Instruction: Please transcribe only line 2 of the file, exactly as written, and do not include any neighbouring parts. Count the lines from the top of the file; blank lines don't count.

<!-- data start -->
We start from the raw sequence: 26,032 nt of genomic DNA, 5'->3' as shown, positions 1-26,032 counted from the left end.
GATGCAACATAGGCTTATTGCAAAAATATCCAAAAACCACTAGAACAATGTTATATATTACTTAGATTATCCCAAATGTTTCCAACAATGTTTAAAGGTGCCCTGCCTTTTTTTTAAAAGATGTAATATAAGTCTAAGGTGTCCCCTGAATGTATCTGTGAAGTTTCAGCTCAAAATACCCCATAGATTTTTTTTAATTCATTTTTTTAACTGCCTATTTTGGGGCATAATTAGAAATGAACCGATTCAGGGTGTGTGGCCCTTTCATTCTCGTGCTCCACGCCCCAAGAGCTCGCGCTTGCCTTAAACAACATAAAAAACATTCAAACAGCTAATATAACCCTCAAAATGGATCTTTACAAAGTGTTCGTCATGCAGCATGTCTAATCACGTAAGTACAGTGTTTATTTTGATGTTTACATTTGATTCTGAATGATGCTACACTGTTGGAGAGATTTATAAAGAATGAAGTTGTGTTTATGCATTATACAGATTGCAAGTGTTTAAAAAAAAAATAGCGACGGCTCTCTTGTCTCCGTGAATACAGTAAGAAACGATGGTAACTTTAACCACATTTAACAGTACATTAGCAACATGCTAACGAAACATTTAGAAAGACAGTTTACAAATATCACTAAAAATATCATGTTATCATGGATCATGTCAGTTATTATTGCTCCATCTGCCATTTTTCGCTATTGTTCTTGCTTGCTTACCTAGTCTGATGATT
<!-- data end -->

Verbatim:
GATGCAACATAGGCTTATTGCAAAAATATCCAAAAACCACTAGAACAATGTTATATATTACTTAGATTATCCCAAATGTTTCCAACAATGTTTAAAGGTGCCCTGCCTTTTTTTTAAAAGATGTAATATAAGTCTAAGGTGTCCCCTGAATGTATCTGTGAAGTTTCAGCTCAAAATACCCCATAGATTTTTTTTAATTCATTTTTTTAACTGCCTATTTTGGGGCATAATTAGAAATGAACCGATTCAGGGTGTGTGGCCCTTTCATTCTCGTGCTCCACGCCCCAAGAGCTCGCGCTTGCCTTAAACAACATAAAAAACATTCAAACAGCTAATATAACCCTCAAAATGGATCTTTACAAAGTGTTCGTCATGCAGCATGTCTAATCACGTAAGTACAGTGTTTATTTTGATGTTTACATTTGATTCTGAATGATGCTACACTGTTGGAGAGATTTATAAAGAATGAAGTTGTGTTTATGCATTATACAGATTGCAAGTGTTTAAAAAAAAAATAGCGACGGCTCTCTTGTCTCCGTGAATACAGTAAGAAACGATGGTAACTTTAACCACATTTAACAGTACATTAGCAACATGCTAACGAAACATTTAGAAAGACAGTTTACAAATATCACTAAAAATATCATGTTATCATGGATCATGTCAGTTATTATTGCTCCATCTGCCATTTTTCGCTATTGTTCTTGCTTGCTTACCTAGTCTGATGATT